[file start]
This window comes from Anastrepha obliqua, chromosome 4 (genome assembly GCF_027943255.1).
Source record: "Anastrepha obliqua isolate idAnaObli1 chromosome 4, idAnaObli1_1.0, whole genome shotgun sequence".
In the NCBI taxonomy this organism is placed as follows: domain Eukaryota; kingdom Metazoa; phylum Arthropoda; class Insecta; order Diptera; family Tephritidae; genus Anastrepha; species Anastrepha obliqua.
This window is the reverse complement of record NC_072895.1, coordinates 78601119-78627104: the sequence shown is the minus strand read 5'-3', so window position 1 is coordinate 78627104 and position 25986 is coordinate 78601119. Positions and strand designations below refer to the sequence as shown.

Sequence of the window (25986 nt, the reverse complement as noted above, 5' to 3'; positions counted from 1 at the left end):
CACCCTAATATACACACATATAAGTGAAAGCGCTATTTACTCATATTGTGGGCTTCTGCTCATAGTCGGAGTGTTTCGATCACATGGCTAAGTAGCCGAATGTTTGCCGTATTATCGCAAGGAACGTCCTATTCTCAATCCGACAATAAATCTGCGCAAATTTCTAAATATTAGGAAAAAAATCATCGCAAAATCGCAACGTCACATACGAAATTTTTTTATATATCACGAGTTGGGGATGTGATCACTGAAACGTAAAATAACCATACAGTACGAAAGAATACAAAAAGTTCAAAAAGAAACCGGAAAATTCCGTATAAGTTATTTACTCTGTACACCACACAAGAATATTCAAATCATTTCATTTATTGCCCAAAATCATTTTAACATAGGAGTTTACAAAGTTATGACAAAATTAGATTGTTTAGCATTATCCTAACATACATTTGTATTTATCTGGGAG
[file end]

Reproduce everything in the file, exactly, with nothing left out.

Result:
This window comes from Anastrepha obliqua, chromosome 4 (genome assembly GCF_027943255.1).
Source record: "Anastrepha obliqua isolate idAnaObli1 chromosome 4, idAnaObli1_1.0, whole genome shotgun sequence".
In the NCBI taxonomy this organism is placed as follows: domain Eukaryota; kingdom Metazoa; phylum Arthropoda; class Insecta; order Diptera; family Tephritidae; genus Anastrepha; species Anastrepha obliqua.
This window is the reverse complement of record NC_072895.1, coordinates 78601119-78627104: the sequence shown is the minus strand read 5'-3', so window position 1 is coordinate 78627104 and position 25986 is coordinate 78601119. Positions and strand designations below refer to the sequence as shown.

Sequence of the window (25986 nt, the reverse complement as noted above, 5' to 3'; positions counted from 1 at the left end):
CACCCTAATATACACACATATAAGTGAAAGCGCTATTTACTCATATTGTGGGCTTCTGCTCATAGTCGGAGTGTTTCGATCACATGGCTAAGTAGCCGAATGTTTGCCGTATTATCGCAAGGAACGTCCTATTCTCAATCCGACAATAAATCTGCGCAAATTTCTAAATATTAGGAAAAAAATCATCGCAAAATCGCAACGTCACATACGAAATTTTTTTATATATCACGAGTTGGGGATGTGATCACTGAAACGTAAAATAACCATACAGTACGAAAGAATACAAAAAGTTCAAAAAGAAACCGGAAAATTCCGTATAAGTTATTTACTCTGTACACCACACAAGAATATTCAAATCATTTCATTTATTGCCCAAAATCATTTTAACATAGGAGTTTACAAAGTTATGACAAAATTAGATTGTTTAGCATTATCCTAACATACATTTGTATTTATCTGGGAG